This is a lovely film about one of the hidden crafts of advertising - the people who put up the huge painted billboards in New York.
The analogy's not perfect but for some reason this, sort of, strikes me as what the future of traditional TV advertising might be like. A few craft practitioners, in a few markets, making highly visible but ambient stuff for a decent, realistic wage. There's a nobility in that.
And there's something in the fact that it's part of a campaign for Stella. Something relating to this.
This piece by Nicholas Carr made me realise something - nowadays, I'm not really sure where my writing will be read.
For most of my writing life it's been very clear. I've written on this blog, and, most of the time it'll have been read on a computer screen. Maybe rendered slightly differently by different browsers but mostly the same sort of experience. That's the experience I tended to write for anyway.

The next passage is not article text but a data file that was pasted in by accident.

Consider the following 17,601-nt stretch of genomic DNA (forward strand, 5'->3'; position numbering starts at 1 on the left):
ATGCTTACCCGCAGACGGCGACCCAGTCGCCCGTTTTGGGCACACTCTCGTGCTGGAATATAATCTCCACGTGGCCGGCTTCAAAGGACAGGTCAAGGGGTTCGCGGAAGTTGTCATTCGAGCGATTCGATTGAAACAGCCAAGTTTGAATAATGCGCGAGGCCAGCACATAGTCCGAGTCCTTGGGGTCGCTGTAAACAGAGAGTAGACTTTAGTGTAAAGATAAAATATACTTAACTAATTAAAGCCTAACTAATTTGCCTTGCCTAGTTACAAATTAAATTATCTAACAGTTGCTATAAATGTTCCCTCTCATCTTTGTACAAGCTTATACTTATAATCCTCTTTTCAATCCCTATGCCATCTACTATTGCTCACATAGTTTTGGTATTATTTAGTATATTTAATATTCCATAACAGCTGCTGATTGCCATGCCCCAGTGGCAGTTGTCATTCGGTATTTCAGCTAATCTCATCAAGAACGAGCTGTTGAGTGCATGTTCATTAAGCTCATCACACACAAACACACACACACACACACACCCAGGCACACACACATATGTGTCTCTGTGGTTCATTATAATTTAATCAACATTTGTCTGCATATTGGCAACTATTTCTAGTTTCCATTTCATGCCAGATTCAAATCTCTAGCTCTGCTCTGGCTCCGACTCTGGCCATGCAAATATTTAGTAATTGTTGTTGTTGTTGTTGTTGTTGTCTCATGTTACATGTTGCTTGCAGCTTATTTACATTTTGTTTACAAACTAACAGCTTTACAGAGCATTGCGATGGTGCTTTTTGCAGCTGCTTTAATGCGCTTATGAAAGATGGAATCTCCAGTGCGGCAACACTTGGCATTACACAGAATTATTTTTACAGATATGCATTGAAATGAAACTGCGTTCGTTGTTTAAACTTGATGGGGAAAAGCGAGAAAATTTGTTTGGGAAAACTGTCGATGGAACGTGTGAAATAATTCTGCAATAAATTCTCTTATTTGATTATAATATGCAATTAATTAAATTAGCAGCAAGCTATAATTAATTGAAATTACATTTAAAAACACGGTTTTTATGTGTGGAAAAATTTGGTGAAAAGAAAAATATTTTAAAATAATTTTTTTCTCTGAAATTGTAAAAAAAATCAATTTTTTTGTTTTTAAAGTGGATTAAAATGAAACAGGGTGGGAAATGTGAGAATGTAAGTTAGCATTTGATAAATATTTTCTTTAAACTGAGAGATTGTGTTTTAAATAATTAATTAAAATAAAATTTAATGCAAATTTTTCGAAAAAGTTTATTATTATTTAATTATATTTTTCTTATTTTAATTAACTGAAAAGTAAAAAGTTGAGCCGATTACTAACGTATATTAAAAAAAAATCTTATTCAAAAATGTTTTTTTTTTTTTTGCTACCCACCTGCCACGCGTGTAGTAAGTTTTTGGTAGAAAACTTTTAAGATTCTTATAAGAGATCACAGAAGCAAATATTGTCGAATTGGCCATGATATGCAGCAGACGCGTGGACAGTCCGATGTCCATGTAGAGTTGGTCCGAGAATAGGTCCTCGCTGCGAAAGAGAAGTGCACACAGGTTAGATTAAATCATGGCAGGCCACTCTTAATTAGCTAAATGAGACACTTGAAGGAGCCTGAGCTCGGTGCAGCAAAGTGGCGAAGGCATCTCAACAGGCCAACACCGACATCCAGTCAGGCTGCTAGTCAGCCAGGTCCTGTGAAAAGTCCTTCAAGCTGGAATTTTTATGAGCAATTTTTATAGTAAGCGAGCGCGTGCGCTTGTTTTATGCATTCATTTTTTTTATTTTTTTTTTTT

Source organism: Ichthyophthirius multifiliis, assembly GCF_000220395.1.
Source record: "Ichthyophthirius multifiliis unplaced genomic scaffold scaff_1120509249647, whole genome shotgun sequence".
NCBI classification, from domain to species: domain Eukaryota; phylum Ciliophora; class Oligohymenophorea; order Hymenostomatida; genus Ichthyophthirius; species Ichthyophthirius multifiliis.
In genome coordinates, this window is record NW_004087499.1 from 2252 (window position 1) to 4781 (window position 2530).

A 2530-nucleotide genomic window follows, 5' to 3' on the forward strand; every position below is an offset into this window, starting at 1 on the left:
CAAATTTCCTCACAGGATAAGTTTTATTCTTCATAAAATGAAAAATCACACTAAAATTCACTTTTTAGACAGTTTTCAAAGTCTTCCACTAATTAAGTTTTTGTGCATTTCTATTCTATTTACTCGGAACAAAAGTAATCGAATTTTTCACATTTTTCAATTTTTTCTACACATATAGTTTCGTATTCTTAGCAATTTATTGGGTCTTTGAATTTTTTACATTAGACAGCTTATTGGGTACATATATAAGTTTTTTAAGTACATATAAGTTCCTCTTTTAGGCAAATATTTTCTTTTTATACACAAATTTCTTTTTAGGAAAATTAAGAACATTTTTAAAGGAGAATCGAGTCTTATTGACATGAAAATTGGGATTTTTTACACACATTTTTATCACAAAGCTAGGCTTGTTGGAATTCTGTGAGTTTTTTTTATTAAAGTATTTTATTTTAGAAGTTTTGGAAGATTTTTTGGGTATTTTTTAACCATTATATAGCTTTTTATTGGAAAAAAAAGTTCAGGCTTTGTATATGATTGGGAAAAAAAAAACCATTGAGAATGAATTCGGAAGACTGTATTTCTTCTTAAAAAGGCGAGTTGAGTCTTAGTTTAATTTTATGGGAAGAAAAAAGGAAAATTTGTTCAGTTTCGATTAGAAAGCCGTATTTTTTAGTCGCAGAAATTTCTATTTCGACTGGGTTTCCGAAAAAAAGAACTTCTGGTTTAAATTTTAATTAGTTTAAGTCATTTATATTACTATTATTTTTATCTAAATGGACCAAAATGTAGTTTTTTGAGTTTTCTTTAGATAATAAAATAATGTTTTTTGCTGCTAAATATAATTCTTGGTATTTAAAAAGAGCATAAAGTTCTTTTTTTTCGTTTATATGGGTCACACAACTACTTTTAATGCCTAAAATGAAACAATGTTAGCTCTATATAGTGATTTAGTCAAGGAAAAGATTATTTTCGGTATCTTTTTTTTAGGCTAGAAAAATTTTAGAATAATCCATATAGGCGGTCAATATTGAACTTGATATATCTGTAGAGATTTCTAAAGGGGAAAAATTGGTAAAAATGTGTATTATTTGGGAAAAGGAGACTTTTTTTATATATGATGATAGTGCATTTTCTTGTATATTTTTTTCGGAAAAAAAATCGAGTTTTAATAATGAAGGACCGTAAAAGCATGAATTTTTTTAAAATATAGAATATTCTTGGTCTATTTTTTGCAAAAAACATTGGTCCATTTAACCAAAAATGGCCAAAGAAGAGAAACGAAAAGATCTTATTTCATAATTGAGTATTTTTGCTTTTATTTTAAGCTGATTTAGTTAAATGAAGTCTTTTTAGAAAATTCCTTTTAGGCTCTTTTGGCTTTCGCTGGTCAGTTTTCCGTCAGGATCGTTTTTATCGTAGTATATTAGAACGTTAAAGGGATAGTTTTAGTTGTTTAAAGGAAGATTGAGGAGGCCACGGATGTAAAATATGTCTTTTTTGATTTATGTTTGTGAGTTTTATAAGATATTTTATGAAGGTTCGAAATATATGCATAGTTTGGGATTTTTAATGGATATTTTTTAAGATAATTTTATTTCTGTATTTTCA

And when I write for Campaign and Wired I tend to think of the print version when I'm writing. Though both end up online and possibly get more readers there than they do in the magazine. I dunno.
Thinking about it though, nowadays and increasingly, any of those things, and I guess my blog, could end up read on a phone, a tablet, or a kindle. It could be read via RSS or instapaper or something else. Some of it might end-up re-purposed via POD.
I know this is terribly obvious and not terribly new. But it's never fully struck me before. I'm used to thinking the design of things has been atomised, fragmented - that poor old designers for the web could never be sure how something was eventually going to look. But I hadn't thought about it as something for writers to worry about. It's just text, how different could it be? But it is different, if you wrote a book you used to have a reasonable idea what the reading experience would look like - no longer. That seems like a thing. That might change writing. A bit. Not a lot. But some.